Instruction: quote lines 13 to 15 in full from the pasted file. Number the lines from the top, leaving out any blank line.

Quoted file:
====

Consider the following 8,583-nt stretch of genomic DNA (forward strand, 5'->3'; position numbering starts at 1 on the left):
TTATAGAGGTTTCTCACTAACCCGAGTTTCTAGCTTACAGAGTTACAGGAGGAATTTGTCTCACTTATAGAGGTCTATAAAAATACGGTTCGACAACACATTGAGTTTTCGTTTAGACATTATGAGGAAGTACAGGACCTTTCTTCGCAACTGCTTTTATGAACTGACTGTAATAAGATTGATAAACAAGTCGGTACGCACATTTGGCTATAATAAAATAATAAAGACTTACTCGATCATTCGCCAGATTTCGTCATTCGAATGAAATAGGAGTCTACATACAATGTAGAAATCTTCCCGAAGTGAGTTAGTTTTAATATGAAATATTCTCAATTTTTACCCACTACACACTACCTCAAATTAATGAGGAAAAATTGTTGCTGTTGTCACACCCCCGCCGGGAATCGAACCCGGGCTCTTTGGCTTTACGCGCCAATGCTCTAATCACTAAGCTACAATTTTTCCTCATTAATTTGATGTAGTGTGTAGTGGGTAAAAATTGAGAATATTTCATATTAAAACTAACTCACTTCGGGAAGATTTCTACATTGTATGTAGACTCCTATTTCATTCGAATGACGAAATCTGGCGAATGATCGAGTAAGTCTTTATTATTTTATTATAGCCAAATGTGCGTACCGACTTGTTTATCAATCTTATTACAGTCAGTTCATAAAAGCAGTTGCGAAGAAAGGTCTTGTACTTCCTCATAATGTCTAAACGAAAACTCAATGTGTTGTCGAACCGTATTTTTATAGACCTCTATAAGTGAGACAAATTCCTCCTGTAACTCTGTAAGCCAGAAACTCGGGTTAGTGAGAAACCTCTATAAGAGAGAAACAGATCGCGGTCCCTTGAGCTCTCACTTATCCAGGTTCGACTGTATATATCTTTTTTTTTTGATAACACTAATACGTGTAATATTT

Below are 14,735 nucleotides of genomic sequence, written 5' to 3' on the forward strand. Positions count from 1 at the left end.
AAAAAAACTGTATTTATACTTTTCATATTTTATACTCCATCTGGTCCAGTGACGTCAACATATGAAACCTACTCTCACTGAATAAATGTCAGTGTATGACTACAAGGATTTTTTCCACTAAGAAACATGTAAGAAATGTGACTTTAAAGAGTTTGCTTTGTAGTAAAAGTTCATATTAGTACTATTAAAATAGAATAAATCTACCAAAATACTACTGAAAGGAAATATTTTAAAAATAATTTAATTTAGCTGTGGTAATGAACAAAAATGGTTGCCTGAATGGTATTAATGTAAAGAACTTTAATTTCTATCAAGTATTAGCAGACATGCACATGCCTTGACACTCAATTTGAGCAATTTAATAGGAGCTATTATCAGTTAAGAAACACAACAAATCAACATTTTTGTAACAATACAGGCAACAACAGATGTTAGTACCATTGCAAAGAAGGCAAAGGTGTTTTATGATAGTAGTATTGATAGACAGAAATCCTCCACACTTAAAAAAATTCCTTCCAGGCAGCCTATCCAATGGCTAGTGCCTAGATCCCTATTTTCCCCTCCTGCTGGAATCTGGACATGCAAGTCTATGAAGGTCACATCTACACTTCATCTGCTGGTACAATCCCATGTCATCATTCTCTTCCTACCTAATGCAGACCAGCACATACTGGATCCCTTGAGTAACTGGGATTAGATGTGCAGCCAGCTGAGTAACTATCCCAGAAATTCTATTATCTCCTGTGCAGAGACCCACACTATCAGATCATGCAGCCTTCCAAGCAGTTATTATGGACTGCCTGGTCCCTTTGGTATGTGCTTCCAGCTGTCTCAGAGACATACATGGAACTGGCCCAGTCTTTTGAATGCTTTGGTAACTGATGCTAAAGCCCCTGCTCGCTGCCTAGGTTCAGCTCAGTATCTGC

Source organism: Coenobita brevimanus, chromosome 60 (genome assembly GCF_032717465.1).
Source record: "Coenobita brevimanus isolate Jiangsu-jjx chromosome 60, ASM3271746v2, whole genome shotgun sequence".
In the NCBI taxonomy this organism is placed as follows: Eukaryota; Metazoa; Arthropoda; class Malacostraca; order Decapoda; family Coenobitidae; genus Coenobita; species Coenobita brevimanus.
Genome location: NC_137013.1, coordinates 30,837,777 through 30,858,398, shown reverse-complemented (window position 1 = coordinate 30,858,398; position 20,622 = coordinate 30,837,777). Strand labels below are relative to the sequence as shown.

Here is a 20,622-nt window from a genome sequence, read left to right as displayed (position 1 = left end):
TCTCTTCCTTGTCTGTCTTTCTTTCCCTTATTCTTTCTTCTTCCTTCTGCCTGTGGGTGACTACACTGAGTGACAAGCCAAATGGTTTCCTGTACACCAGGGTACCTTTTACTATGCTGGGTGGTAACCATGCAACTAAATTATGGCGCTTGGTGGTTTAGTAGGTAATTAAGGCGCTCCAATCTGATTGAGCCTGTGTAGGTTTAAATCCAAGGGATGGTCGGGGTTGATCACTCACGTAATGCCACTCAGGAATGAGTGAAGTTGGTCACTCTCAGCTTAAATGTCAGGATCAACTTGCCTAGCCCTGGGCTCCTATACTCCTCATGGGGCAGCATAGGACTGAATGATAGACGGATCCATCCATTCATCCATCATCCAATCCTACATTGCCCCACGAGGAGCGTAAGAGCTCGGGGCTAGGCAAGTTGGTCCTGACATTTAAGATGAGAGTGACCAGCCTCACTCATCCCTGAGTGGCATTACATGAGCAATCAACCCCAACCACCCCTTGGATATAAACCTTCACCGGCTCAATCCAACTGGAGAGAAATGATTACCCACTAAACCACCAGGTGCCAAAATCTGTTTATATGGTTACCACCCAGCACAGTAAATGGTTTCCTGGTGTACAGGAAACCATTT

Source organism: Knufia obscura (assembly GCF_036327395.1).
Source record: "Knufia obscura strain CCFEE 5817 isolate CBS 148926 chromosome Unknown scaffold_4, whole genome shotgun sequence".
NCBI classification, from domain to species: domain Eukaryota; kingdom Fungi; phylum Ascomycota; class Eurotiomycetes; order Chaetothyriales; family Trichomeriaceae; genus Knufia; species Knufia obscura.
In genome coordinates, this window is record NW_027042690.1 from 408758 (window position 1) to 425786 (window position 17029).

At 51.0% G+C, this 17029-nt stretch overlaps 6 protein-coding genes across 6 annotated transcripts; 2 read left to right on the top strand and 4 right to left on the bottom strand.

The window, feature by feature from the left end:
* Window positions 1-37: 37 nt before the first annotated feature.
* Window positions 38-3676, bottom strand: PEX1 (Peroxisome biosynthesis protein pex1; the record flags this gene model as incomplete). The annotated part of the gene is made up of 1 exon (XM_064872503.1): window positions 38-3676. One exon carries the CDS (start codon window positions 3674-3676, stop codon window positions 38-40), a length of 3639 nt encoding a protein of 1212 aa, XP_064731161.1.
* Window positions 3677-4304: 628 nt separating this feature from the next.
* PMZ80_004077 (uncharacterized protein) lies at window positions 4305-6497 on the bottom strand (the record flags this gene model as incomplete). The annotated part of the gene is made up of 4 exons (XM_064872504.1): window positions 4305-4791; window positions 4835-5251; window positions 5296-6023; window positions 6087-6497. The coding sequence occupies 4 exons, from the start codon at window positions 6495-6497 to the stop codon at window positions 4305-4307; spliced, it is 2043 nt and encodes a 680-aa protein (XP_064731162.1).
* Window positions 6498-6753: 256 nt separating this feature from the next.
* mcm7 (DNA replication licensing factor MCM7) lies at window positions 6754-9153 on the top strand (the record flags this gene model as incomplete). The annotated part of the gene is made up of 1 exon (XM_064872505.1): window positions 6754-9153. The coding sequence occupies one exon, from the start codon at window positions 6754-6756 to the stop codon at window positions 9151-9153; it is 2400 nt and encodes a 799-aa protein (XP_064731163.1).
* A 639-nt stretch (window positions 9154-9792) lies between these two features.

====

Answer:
NCBI classification, from domain to species: domain Eukaryota; kingdom Fungi; phylum Ascomycota; class Eurotiomycetes; order Chaetothyriales; family Trichomeriaceae; genus Knufia; species Knufia obscura.
In genome coordinates, this window is record NW_027042690.1 from 408758 (window position 1) to 425786 (window position 17029).

At 51.0% G+C, this 17029-nt stretch overlaps 6 protein-coding genes across 6 annotated transcripts; 2 read left to right on the top strand and 4 right to left on the bottom strand.